Perhaps the most creative action the NPC could take would be to refer the bill to committee for a detailed and open-ended review. After all, this is very important legislation meriting the most careful scrutiny. But this seems unlikely given the momentum behind the bill and the fact that its impending passage has been so widely advertised. Moreover, Beijing's determination to take a proactive rather than reactive stance on Taiwan independence issues is seen in the PRC as a strong justification for moving ahead, despite recent positive developments on the island and despite the risks.
Can the U.S. blunt this potential drift to heightened tensions in the Taiwan Strait? Taipei and Beijing both argue that the U.S. should "understand" their position and, if Washington cannot be actively supportive, it should at least avoid criticism. Beijing wants the U.S. to avoid condemning the law and to exercise restraint on any Taiwan reaction. Taipei wants the U.S. to speak out forcefully against the law both now and once it is passed and to avoid censuring Taiwan for any action taken in response. Both will likely be disappointed. While the U.S. will indeed seek to restrain both sides, it will also openly criticize steps by either that up the ante.
As much as the U.S. does not support Taiwan independence, and as much as it opposes coercing Taiwan into a relationship it does not want with the mainland, the anti-secession law and any counteraction in Taiwan would work against the fundamental U.S. strategic national interest in preserving peace and stability in the Taiwan Strait and throughout the East Asia region. In these circumstances, the U.S. cannot remain silent. As the State Department spokesman recently said: "[W]e don't think either side should take unilateral steps that try to define the situation further or push it in one direction or another. And we've made that clear right from the beginning when this law was discussed."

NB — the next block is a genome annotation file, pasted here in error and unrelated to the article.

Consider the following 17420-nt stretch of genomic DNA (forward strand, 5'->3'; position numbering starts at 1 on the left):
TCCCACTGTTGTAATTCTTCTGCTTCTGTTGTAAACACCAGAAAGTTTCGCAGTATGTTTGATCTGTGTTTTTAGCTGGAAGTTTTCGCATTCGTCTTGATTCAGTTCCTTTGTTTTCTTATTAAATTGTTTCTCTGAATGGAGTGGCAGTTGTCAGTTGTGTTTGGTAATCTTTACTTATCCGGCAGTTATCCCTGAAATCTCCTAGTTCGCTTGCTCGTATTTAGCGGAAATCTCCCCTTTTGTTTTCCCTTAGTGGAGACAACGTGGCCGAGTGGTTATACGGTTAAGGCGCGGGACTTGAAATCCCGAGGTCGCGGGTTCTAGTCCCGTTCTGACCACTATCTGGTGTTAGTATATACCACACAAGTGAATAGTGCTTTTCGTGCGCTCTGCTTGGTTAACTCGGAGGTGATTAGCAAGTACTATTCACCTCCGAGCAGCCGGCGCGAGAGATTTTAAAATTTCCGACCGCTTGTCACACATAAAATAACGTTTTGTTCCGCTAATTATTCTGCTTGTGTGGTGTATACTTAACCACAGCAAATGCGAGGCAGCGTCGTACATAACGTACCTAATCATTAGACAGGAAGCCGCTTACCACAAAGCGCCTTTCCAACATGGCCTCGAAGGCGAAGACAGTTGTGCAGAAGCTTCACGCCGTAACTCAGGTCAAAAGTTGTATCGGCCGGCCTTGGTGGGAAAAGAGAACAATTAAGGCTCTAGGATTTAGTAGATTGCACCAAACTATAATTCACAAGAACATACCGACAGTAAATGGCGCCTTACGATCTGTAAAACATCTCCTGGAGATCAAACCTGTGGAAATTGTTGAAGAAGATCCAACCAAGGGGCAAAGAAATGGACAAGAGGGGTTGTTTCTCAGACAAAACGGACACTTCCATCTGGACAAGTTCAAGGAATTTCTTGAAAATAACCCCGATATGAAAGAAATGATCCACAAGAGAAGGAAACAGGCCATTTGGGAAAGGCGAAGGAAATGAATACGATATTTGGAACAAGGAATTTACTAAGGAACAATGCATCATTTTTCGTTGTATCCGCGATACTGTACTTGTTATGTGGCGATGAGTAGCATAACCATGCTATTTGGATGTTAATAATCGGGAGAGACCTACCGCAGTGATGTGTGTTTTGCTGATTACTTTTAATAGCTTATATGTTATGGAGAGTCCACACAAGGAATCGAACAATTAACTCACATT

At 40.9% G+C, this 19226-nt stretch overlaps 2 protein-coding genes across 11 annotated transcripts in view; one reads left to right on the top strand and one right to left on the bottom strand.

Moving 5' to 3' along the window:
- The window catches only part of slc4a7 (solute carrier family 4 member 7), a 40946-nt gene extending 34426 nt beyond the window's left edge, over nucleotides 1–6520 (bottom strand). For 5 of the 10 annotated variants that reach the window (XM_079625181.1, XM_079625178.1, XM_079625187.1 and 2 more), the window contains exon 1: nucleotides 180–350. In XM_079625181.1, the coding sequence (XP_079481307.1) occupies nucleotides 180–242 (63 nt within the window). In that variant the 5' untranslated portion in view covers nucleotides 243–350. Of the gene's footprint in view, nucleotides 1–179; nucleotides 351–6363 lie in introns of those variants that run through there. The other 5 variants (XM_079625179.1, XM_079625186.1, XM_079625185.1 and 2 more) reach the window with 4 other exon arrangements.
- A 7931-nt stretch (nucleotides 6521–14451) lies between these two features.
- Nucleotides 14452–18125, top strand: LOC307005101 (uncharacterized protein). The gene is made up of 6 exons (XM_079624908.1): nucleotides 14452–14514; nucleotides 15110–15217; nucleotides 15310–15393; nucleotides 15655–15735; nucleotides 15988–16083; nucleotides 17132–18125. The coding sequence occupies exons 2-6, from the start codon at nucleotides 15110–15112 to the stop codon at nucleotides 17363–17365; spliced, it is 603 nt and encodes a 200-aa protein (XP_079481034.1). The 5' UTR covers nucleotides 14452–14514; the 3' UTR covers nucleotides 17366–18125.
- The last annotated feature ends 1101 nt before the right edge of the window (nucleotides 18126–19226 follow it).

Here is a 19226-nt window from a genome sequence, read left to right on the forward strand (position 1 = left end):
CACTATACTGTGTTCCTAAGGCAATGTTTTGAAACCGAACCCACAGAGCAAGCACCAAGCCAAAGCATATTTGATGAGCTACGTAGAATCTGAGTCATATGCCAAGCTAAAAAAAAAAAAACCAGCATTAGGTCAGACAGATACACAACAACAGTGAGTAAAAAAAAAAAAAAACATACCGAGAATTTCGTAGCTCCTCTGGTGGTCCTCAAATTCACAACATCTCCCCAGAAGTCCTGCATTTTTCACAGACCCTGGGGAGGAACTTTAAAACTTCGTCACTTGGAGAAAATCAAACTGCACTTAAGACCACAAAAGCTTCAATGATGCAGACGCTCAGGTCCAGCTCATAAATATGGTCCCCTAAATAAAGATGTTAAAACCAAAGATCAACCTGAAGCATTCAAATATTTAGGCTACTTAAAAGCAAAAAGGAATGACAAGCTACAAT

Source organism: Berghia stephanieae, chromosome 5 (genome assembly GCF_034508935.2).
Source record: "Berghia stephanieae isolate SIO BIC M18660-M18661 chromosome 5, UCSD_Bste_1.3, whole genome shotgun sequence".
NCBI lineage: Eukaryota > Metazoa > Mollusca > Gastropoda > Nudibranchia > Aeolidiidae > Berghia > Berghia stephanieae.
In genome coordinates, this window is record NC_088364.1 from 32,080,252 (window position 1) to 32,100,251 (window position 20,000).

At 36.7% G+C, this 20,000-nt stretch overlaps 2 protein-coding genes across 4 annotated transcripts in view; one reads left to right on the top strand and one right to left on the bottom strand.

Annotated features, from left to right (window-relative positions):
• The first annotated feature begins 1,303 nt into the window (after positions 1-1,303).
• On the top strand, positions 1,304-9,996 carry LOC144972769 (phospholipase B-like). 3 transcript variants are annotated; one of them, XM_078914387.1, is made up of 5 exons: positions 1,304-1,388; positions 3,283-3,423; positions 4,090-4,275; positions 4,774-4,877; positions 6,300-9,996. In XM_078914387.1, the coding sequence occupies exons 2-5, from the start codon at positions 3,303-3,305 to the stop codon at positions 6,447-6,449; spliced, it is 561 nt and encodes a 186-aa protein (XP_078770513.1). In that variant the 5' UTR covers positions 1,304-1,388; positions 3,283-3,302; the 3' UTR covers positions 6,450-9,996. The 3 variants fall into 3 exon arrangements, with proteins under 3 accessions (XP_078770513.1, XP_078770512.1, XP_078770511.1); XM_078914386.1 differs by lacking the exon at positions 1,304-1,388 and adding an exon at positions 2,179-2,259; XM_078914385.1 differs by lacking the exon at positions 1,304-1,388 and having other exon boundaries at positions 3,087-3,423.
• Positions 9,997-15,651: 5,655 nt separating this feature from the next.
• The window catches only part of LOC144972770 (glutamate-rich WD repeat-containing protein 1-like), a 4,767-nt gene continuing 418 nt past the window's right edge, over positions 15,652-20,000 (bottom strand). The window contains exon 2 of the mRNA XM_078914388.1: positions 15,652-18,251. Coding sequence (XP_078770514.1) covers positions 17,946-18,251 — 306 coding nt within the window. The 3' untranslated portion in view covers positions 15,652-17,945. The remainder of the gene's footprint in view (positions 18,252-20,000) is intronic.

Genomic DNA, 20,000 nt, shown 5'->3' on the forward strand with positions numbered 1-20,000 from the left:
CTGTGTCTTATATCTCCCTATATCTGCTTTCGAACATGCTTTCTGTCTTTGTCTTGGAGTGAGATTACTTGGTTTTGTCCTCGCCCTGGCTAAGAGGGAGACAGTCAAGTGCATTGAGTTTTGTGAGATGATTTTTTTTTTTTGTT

Whether the U.S. reaction goes beyond words will have to be determined in light of what actually happens. But neither side should take U.S. interests lightly here. While the chance of cross-Strait conflict is not high, it is also not zero, and the consequences would be enormous for all parties, including the U.S.
The U.S. has tried to promote peace and stability between the two sides of the Strait, helping to create an environment in which, if they could not truly resolve their differences, at least they could manage them responsibly and without confrontation. Washington has occasionally taken extraordinary steps to ensure U.S. views were taken seriously by one side or the other. President Bush's public rebuke of Chen Shui-bian in December 2003 is one example; President Clinton's dispatch of two carrier battle groups to the Taiwan area in response to PRC military exercises and missile tests in spring 1996 is another. But U.S. success in persuading each that its worst nightmare will not occur - Taiwan independence for the mainland, PRC use of force for Taiwan - has been greatest when the parties have behaved reasonably.
Now we face a situation in which the behavior of each party may unavoidably be seen by the other as worse than unreasonable, but actually threatening. Whether this is intended is not the issue; perceptions are what will matter.
This is a moment when those in positions of responsibility on both sides of the Strait must exercise leadership, rising above the sometimes shrill arguments of those who advocate a more assertive course. To do otherwise is to risk the well-being of their own people - and their relations with the United States.
(Posted here with the permission of Pacific Forum CSIS)